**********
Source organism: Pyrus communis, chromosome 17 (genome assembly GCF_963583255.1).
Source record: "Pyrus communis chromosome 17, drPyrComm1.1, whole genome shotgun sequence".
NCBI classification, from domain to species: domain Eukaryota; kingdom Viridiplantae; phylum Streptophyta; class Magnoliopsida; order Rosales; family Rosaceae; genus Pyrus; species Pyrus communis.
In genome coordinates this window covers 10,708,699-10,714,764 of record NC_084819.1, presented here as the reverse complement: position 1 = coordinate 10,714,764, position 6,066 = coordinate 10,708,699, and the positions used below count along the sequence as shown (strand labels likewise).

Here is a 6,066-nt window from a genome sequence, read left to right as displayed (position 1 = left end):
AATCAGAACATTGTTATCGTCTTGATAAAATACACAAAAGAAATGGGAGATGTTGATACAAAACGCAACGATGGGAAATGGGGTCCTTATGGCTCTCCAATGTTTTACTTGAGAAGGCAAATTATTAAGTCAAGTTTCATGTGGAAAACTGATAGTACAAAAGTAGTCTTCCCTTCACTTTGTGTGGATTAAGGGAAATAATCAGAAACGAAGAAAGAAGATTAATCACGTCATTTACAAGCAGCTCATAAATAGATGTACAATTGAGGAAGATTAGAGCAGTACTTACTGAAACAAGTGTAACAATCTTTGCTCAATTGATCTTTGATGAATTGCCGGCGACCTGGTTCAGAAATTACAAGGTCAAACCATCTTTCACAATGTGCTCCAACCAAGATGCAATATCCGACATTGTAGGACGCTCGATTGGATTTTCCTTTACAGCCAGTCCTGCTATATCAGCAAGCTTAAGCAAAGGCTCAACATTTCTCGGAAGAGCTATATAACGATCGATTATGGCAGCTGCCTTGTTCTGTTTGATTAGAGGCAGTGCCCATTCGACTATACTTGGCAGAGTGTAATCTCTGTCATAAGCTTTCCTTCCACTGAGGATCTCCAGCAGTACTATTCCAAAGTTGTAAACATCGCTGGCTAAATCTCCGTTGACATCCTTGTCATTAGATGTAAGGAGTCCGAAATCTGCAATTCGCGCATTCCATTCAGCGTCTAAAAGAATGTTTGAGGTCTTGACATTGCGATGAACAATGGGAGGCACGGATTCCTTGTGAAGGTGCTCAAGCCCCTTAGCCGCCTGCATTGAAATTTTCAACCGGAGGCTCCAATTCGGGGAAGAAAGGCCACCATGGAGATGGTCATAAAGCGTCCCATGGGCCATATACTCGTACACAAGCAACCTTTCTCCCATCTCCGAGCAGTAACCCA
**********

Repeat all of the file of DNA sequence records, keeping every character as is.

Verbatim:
Source organism: Pyrus communis, chromosome 17 (genome assembly GCF_963583255.1).
Source record: "Pyrus communis chromosome 17, drPyrComm1.1, whole genome shotgun sequence".
NCBI classification, from domain to species: domain Eukaryota; kingdom Viridiplantae; phylum Streptophyta; class Magnoliopsida; order Rosales; family Rosaceae; genus Pyrus; species Pyrus communis.
In genome coordinates this window covers 10,708,699-10,714,764 of record NC_084819.1, presented here as the reverse complement: position 1 = coordinate 10,714,764, position 6,066 = coordinate 10,708,699, and the positions used below count along the sequence as shown (strand labels likewise).

Here is a 6,066-nt window from a genome sequence, read left to right as displayed (position 1 = left end):
AATCAGAACATTGTTATCGTCTTGATAAAATACACAAAAGAAATGGGAGATGTTGATACAAAACGCAACGATGGGAAATGGGGTCCTTATGGCTCTCCAATGTTTTACTTGAGAAGGCAAATTATTAAGTCAAGTTTCATGTGGAAAACTGATAGTACAAAAGTAGTCTTCCCTTCACTTTGTGTGGATTAAGGGAAATAATCAGAAACGAAGAAAGAAGATTAATCACGTCATTTACAAGCAGCTCATAAATAGATGTACAATTGAGGAAGATTAGAGCAGTACTTACTGAAACAAGTGTAACAATCTTTGCTCAATTGATCTTTGATGAATTGCCGGCGACCTGGTTCAGAAATTACAAGGTCAAACCATCTTTCACAATGTGCTCCAACCAAGATGCAATATCCGACATTGTAGGACGCTCGATTGGATTTTCCTTTACAGCCAGTCCTGCTATATCAGCAAGCTTAAGCAAAGGCTCAACATTTCTCGGAAGAGCTATATAACGATCGATTATGGCAGCTGCCTTGTTCTGTTTGATTAGAGGCAGTGCCCATTCGACTATACTTGGCAGAGTGTAATCTCTGTCATAAGCTTTCCTTCCACTGAGGATCTCCAGCAGTACTATTCCAAAGTTGTAAACATCGCTGGCTAAATCTCCGTTGACATCCTTGTCATTAGATGTAAGGAGTCCGAAATCTGCAATTCGCGCATTCCATTCAGCGTCTAAAAGAATGTTTGAGGTCTTGACATTGCGATGAACAATGGGAGGCACGGATTCCTTGTGAAGGTGCTCAAGCCCCTTAGCCGCCTGCATTGAAATTTTCAACCGGAGGCTCCAATTCGGGGAAGAAAGGCCACCATGGAGATGGTCATAAAGCGTCCCATGGGCCATATACTCGTACACAAGCAACCTTTCTCCCATCTCCGAGCAGTAACCCA